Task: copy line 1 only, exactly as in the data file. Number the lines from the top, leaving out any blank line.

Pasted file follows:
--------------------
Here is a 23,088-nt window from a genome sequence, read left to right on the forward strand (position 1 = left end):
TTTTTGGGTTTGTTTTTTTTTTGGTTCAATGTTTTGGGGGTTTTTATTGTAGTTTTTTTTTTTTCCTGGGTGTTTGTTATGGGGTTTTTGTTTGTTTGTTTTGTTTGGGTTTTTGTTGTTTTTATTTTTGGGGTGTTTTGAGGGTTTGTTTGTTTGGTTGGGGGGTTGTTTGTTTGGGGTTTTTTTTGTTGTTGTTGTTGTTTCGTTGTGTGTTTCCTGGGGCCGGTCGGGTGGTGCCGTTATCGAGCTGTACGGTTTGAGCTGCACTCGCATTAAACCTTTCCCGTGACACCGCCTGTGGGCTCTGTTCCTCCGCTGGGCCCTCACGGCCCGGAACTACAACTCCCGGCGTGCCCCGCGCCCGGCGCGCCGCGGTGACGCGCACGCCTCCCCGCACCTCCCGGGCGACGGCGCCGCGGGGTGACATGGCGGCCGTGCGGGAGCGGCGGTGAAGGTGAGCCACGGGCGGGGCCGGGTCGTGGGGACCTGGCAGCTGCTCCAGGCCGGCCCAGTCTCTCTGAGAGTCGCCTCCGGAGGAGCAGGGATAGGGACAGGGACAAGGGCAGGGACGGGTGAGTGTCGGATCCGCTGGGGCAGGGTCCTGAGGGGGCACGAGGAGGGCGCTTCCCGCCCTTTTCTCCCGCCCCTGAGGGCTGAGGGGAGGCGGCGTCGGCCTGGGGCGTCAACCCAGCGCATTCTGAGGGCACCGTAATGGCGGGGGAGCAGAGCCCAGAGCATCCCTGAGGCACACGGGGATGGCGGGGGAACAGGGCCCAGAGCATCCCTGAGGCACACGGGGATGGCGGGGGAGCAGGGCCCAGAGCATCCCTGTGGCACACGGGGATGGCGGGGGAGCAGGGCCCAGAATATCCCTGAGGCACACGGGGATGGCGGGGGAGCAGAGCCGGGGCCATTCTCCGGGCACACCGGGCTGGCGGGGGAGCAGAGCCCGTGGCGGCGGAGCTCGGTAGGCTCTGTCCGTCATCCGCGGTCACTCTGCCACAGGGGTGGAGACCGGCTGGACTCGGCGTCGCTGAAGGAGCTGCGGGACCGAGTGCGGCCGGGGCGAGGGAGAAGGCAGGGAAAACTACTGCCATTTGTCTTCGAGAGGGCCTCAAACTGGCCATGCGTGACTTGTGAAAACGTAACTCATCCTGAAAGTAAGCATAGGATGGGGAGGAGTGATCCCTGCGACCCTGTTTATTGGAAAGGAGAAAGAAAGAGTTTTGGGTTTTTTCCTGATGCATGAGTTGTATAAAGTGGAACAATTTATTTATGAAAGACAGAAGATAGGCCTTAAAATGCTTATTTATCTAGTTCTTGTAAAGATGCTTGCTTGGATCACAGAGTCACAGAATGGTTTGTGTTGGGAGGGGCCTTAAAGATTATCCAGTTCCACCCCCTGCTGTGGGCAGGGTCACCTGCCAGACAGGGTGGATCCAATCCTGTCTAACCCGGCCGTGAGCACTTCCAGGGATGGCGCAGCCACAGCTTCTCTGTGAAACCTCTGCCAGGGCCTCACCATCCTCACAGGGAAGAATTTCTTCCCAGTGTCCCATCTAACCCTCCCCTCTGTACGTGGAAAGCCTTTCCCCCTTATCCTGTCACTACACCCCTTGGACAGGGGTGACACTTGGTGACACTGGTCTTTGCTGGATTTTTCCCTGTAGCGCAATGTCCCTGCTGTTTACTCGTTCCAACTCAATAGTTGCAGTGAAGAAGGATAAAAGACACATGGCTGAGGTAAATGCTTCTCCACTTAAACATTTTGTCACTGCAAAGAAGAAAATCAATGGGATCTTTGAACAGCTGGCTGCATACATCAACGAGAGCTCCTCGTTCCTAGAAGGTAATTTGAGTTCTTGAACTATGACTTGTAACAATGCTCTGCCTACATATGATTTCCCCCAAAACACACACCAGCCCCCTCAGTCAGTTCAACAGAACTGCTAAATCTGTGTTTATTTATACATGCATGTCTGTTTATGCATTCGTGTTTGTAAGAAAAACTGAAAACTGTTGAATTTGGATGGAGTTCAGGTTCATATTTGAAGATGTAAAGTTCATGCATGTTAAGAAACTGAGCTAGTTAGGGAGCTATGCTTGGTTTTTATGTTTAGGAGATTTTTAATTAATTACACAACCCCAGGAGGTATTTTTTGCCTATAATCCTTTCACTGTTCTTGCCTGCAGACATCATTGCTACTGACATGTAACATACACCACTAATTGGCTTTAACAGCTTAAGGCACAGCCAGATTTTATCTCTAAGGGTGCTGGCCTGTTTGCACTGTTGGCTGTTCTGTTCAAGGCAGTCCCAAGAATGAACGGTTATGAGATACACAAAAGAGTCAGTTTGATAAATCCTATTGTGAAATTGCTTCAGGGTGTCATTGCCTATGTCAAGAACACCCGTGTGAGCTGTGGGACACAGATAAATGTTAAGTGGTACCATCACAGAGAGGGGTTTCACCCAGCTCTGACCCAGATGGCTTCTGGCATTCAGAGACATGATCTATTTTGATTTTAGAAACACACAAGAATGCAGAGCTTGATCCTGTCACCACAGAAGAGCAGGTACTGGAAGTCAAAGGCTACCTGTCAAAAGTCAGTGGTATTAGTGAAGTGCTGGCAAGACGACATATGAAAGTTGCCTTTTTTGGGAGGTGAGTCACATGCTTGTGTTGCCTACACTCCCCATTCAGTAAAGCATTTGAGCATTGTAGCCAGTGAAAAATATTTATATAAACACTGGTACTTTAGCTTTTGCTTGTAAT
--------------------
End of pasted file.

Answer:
Here is a 23,088-nt window from a genome sequence, read left to right on the forward strand (position 1 = left end):